I've been in a wheelchair for 20+ years, from a spinal injury when I was 20. I wonder if only newly injured people will benefit from this technology. My bones are probably too brittle to support me even with an exoskeleton. Probably will need years of bone therapy before I could use this. But I'd certainly be willing to try, just so I could look down at people again. It would really freak people out, cause I'm 6" but they're used to looking down at me. Wonder if they'll have some dance and ass-kickin modes too.

Re:Who will be able to use these (5, Informative)

Grygus (1143095) | about 4 years ago | (#33839462)

In the video [berkeleybionics.com] on the site, they show a woman who's been paralyzed nearly as long as you using the device.

Re:Who will be able to use these (2, Funny)

youn (1516637) | about 4 years ago | (#33839748)

Thanks for the link. I find it ironic the CEO of a robotics company is called Bender :)... don't tell me it's bender from the future who's got a human exo skin to loo human :)

Re:Who will be able to use these (1)

internettoughguy (1478741) | about 4 years ago | (#33841596)

don't tell me it's bender from the future who's got a human exo skin to loo human :)

Simulation of bowl movements is not necessary to hide within a human culture, in almost all cases these bodily functions are performed discreetly.

Re:Who will be able to use these (1)

ArsonSmith (13997) | about 4 years ago | (#33841794)

Simulation of bowl movements

Someone stole your 'e'

Oh, there it is in the headline hiding in front of LEGS. Grab it before it runs off.

Re:Who will be able to use these (4, Interesting)

gstoddart (321705) | about 4 years ago | (#33839812)

Wonder if they'll have some dance and ass-kickin modes too.

On behalf of every quad I've ever known ... that's the funniest thing I've seen all week.

I've known some guys who would have been happy to have the high-school shuffle back. :-P

Re:Who will be able to use these (1)

drcheap (1897540) | about 4 years ago | (#33842056)

It would really freak people out, cause I'm 6" but they're used to looking down at me.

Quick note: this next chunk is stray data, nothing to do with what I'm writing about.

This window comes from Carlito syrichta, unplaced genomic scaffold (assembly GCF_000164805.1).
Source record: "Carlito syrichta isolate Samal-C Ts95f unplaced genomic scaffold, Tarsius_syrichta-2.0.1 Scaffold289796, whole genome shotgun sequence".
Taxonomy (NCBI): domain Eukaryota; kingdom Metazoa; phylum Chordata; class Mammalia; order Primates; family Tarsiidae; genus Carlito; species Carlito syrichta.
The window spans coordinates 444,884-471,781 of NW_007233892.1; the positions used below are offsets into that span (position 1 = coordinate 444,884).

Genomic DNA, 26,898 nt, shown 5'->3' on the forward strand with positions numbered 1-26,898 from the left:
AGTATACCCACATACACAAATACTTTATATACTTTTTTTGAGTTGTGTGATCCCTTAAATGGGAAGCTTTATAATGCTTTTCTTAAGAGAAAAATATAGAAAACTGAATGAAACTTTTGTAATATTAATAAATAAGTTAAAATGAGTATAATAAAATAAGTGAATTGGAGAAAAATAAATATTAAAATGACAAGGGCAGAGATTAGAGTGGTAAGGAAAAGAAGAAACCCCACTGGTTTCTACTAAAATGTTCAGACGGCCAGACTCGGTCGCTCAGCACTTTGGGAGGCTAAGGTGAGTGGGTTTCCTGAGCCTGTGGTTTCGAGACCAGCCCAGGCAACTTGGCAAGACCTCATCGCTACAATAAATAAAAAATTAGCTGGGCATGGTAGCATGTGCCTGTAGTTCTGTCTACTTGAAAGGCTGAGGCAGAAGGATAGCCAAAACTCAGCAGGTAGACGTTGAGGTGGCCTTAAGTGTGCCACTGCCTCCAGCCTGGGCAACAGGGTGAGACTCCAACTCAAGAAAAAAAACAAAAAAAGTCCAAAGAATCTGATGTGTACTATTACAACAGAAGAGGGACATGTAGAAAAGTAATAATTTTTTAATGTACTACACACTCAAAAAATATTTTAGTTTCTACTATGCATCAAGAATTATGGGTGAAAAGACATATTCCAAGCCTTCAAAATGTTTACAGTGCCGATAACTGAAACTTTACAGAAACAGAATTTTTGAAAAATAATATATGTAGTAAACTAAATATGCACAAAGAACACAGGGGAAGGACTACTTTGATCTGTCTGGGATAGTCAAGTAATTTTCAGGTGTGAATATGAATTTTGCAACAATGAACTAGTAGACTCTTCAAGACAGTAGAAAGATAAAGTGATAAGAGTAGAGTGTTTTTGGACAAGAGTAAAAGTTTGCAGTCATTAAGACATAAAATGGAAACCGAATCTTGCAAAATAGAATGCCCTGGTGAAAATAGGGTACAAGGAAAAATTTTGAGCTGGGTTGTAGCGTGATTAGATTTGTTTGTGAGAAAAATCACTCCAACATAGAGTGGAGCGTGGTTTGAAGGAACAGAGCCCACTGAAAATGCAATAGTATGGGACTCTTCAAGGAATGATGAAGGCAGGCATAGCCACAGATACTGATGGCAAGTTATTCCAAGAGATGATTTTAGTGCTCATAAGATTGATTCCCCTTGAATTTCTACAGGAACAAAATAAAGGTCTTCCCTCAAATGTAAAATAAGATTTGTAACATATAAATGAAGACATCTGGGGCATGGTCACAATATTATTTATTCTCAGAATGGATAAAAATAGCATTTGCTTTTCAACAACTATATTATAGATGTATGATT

Being looked down upon sort of comes with the territory of being 6 inches tall.

Sorry, I had to :P

VIDEO! (1)

dos4who (564592) | about 4 years ago | (#33839278)

or it didn't happen!

Re:VIDEO! (1, Interesting)

Anonymous Coward | about 4 years ago | (#33839912)

or it didn't happen!

Here you go:

http://www.youtube.com/watch?v=B_k30yeCk4c

Oh, wait... That's a Japanese version that has been available for a couple of years now. It also can help disabled people. Unfortunately, unlike the Berkley version it doesn't use crutches. Oh well, maybe they'll figure that out in another couple of years.

Re:VIDEO! (1)

PhilHibbs (4537) | about 4 years ago | (#33841996)

Those looked like able-bodied people walking in them.

Re:VIDEO! (1)

PPH (736903) | about 4 years ago | (#33842606)

And see to it that it has a ZZ Top sound track.

Another benefit... (2, Funny)

RAM_Doubler (1240072) | about 4 years ago | (#33839850)

Use of the suit permits endless use of the phrase, "Get away from her, you bitch!"

Science: (1)

Chris Tucker (302549) | about 4 years ago | (#33842548)

It WORKS!

Yoshiuki Sankai of Japan is way ahead of this (1)

EnlightenmentFan (617608) | about 4 years ago | (#33846696)

At SciFoo 2010, Yoshiuki Sankai of Tsukuba University gave a talk with videos of the varied robotic exoskeleton walking-prosthetics available from his company. The film included many examples of people who had not walked for years standing up and walking with these "legs". You could hear the doctors and nurses watching exclaiming their amazement and sometimes crying. Here is a 2006 biography of Sankai already discussing his exoskeletal robot, first demoed in 2005: http://web.mit.edu/invent/iow/sankai.html [mit.edu] Their company page also seems to have more information in English: http://www.cyberdyne.jp/english/index.html [cyberdyne.jp]